A Jamestown woman was gardening when a moose attacked her, another woman and a dog earlier this month, and the incident has prompted renewed calls from Colorado Parks and Wildlife for people to be wary of the large animals.
“The woman and dog were in their own backyard, minding their own business and not doing anything wrong when this occurred,” Area Wildlife Manager Larry Rogstad said. “But even if you are not in the wilderness, sometimes the wildlife comes to you.”
Linda Lund, 64, told a Boulder County sheriff’s deputy that she was gardening on June 2 when she heard her dog barking. She turned and saw the moose — which had two calves with it — attacking her dog, and it attacked her when she ran toward her house, according to a police report.
The CPW stated in a news release that the moose “began stomping on” Lund.
Irene Rickortt, 60, who was inside the home, came outside upon hearing Lund screaming and was also attacked by the moose, which left the area after one of its calves ran away.
Lund and Rickortt — who couldn’t be reached for comment on Wednesday — suffered minor injuries, and a neighbor drove them to a hospital for treatment. The sheriff’s office report stated that Lund suffered a hoof scrape on her back and an ankle injury. Rickortt sustained a cut on her forehead and a circular injury on her eyebrow.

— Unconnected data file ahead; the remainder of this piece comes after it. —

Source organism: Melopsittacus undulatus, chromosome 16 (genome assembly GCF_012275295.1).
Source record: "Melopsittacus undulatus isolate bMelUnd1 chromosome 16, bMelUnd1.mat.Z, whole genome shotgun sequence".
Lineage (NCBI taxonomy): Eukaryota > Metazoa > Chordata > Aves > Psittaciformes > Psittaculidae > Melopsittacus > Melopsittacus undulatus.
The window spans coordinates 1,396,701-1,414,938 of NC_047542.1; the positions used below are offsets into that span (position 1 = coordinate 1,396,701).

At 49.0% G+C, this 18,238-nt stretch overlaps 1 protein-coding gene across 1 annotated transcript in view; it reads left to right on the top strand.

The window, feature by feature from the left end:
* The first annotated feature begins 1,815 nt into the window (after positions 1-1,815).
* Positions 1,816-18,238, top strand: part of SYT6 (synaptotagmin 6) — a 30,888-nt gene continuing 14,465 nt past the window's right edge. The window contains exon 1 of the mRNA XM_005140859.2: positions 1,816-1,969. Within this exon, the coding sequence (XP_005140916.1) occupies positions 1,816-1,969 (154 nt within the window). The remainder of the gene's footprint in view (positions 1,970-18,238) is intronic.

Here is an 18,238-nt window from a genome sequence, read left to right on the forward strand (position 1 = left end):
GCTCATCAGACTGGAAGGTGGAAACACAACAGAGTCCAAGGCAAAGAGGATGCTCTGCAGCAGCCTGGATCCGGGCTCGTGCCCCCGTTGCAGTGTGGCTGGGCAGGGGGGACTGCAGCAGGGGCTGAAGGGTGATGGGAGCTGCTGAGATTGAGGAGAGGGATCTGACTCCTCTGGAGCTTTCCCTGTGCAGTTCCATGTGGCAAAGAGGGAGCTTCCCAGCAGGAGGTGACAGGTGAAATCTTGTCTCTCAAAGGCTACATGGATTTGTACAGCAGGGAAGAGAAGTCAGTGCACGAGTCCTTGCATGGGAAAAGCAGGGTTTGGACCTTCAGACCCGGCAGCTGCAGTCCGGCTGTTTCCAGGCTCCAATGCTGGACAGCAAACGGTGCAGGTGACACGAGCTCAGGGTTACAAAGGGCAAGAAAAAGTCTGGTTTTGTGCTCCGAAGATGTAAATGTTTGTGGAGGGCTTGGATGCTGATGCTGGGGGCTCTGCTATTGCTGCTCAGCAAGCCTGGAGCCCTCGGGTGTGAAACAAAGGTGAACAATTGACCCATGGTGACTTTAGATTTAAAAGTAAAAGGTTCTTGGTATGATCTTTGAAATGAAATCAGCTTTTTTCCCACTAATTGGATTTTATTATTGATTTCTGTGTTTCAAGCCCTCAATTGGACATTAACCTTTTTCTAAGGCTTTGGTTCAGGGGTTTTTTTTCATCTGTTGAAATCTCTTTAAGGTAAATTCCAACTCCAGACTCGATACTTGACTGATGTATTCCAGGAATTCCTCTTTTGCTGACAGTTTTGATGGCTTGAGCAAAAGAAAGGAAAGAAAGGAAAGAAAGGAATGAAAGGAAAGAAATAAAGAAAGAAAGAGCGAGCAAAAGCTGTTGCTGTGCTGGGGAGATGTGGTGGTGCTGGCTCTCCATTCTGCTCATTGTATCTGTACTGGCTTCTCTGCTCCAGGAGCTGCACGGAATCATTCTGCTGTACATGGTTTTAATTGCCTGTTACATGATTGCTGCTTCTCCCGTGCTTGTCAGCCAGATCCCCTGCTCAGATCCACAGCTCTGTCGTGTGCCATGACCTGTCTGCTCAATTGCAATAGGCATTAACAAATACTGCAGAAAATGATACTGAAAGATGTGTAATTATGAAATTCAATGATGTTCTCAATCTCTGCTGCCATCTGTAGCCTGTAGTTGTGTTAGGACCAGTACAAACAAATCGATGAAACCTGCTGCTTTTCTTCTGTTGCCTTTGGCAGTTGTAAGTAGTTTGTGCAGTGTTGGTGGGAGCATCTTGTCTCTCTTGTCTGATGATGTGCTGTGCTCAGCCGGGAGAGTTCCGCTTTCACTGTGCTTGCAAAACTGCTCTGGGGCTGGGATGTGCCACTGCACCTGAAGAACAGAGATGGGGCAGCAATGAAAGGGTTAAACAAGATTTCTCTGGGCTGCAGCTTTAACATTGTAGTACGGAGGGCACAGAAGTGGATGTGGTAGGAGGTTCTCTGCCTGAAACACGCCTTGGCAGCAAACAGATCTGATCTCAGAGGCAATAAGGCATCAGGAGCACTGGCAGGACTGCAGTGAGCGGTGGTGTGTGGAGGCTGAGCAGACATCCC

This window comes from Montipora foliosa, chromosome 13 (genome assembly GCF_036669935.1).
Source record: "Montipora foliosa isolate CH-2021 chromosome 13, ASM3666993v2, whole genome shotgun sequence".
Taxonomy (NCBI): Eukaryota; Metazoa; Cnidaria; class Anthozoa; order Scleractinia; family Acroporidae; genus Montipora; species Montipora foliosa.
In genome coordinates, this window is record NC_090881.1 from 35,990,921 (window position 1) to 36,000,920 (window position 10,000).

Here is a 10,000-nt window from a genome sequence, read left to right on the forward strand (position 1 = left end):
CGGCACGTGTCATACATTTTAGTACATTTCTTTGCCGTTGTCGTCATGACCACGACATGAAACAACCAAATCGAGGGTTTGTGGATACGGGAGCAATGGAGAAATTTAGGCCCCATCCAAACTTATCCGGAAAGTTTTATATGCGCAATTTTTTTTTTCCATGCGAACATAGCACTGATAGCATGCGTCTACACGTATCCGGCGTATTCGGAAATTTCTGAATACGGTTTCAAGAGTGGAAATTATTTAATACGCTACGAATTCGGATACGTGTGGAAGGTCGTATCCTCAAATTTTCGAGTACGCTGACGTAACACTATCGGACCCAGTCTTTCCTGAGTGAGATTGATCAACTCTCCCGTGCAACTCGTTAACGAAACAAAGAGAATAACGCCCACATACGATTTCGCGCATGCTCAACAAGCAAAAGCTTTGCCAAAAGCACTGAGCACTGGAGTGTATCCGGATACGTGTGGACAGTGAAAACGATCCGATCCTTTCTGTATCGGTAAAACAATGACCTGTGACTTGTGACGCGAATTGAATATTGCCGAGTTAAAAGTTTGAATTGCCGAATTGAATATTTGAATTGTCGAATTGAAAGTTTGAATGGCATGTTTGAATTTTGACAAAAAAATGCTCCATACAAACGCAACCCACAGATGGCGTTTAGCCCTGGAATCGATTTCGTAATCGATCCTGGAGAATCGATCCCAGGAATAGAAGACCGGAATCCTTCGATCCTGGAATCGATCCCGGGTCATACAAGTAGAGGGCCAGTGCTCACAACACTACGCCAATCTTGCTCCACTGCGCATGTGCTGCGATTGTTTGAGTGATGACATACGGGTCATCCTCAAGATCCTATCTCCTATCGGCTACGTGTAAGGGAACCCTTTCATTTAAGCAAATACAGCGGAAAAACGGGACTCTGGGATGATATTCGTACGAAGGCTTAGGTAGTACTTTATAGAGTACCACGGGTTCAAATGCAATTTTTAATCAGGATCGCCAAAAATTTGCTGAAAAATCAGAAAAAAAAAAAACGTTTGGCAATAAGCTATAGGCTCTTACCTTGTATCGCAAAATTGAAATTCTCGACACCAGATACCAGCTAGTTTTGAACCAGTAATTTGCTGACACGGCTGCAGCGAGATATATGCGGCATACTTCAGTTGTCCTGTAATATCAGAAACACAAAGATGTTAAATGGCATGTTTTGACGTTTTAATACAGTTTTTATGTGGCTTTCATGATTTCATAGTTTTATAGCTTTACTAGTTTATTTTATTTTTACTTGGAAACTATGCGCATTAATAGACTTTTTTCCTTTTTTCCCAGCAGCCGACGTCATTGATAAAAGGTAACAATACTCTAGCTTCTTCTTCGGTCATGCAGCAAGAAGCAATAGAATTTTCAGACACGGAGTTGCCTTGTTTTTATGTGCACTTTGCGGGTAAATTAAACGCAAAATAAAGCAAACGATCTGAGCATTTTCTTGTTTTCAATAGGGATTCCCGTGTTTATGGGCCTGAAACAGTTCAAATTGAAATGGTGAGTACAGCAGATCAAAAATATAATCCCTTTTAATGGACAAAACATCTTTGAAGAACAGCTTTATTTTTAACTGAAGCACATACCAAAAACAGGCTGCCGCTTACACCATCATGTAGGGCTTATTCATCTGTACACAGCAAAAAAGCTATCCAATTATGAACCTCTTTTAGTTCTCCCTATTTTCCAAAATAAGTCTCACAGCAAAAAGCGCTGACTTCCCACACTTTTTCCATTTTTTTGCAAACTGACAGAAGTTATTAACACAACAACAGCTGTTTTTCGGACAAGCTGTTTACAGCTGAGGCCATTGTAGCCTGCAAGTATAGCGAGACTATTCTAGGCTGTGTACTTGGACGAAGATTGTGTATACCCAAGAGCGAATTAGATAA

The moose and its calves left the area before police arrived and were never located.
Rogstad said that moose are large animals and aren’t afraid of most other animals, but they will perceive dogs as a threat because of an innate fear of wolves and will become extra protective of their young.
“That can have really serious consequences for the dog and the person trying to protect their dog,” he said. “The dog comes back to its owner for protection and that might bring the moose.”
The incident is the 15th moose/human conflict reported since 2013, according to CPW, and the second this month. A woman near Fraser was injured on Saturday after she let her dog run loose near willows — a typical moose habitat — and the moose charged her and stepped on her leg after she dropped to the ground. The moose was not located after the incident.
The woman told wildlife officers that she knew about the potential for conflict between dogs and moose but hadn’t expected to see a moose on private property.
Rogstad said that people living in mountain subdivisions — and people coming up into the mountains, for that matter — should be mindful of wildlife, particularly in the spring because many will be with their young.
He said that making enough noise so wildlife are aware of a person’s presence is a good idea, although that isn’t always helpful with moose because of their large size.
“They pretty much rule the woods,” he said. “They wander where they want to.”
He added that if a person comes into contact with a moose, he or she should give it as much room as possible and look out for the animal making noise, pulling its ears back, raising its hackles and dropping its head.
“Try to give the animal as much space as possible. It will be more comfortable, and the more comfortable it is, the less chance there is for it to become aggressive.”